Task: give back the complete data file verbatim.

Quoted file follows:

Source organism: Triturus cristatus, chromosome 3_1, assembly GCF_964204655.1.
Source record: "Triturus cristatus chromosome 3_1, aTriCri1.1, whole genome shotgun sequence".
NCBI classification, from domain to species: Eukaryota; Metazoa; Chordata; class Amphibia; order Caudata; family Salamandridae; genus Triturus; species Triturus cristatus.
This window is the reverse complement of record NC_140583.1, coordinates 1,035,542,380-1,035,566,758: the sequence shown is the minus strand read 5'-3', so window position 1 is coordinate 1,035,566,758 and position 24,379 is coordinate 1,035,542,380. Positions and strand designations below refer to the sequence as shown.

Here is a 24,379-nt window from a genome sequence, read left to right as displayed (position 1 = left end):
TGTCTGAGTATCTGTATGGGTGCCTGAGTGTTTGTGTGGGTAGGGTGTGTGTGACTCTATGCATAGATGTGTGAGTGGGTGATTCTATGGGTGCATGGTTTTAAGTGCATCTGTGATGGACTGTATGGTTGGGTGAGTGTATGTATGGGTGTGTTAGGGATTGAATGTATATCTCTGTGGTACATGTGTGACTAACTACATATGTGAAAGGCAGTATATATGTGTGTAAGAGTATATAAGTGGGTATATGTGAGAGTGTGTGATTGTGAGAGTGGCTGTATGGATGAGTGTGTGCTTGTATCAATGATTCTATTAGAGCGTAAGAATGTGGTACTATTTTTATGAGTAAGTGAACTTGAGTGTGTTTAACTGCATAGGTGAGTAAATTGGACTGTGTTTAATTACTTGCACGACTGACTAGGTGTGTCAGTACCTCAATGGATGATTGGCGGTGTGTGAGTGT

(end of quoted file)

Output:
Source organism: Triturus cristatus, chromosome 3_1, assembly GCF_964204655.1.
Source record: "Triturus cristatus chromosome 3_1, aTriCri1.1, whole genome shotgun sequence".
NCBI classification, from domain to species: Eukaryota; Metazoa; Chordata; class Amphibia; order Caudata; family Salamandridae; genus Triturus; species Triturus cristatus.
This window is the reverse complement of record NC_140583.1, coordinates 1,035,542,380-1,035,566,758: the sequence shown is the minus strand read 5'-3', so window position 1 is coordinate 1,035,566,758 and position 24,379 is coordinate 1,035,542,380. Positions and strand designations below refer to the sequence as shown.

Here is a 24,379-nt window from a genome sequence, read left to right as displayed (position 1 = left end):
TGTCTGAGTATCTGTATGGGTGCCTGAGTGTTTGTGTGGGTAGGGTGTGTGTGACTCTATGCATAGATGTGTGAGTGGGTGATTCTATGGGTGCATGGTTTTAAGTGCATCTGTGATGGACTGTATGGTTGGGTGAGTGTATGTATGGGTGTGTTAGGGATTGAATGTATATCTCTGTGGTACATGTGTGACTAACTACATATGTGAAAGGCAGTATATATGTGTGTAAGAGTATATAAGTGGGTATATGTGAGAGTGTGTGATTGTGAGAGTGGCTGTATGGATGAGTGTGTGCTTGTATCAATGATTCTATTAGAGCGTAAGAATGTGGTACTATTTTTATGAGTAAGTGAACTTGAGTGTGTTTAACTGCATAGGTGAGTAAATTGGACTGTGTTTAATTACTTGCACGACTGACTAGGTGTGTCAGTACCTCAATGGATGATTGGCGGTGTGTGAGTGT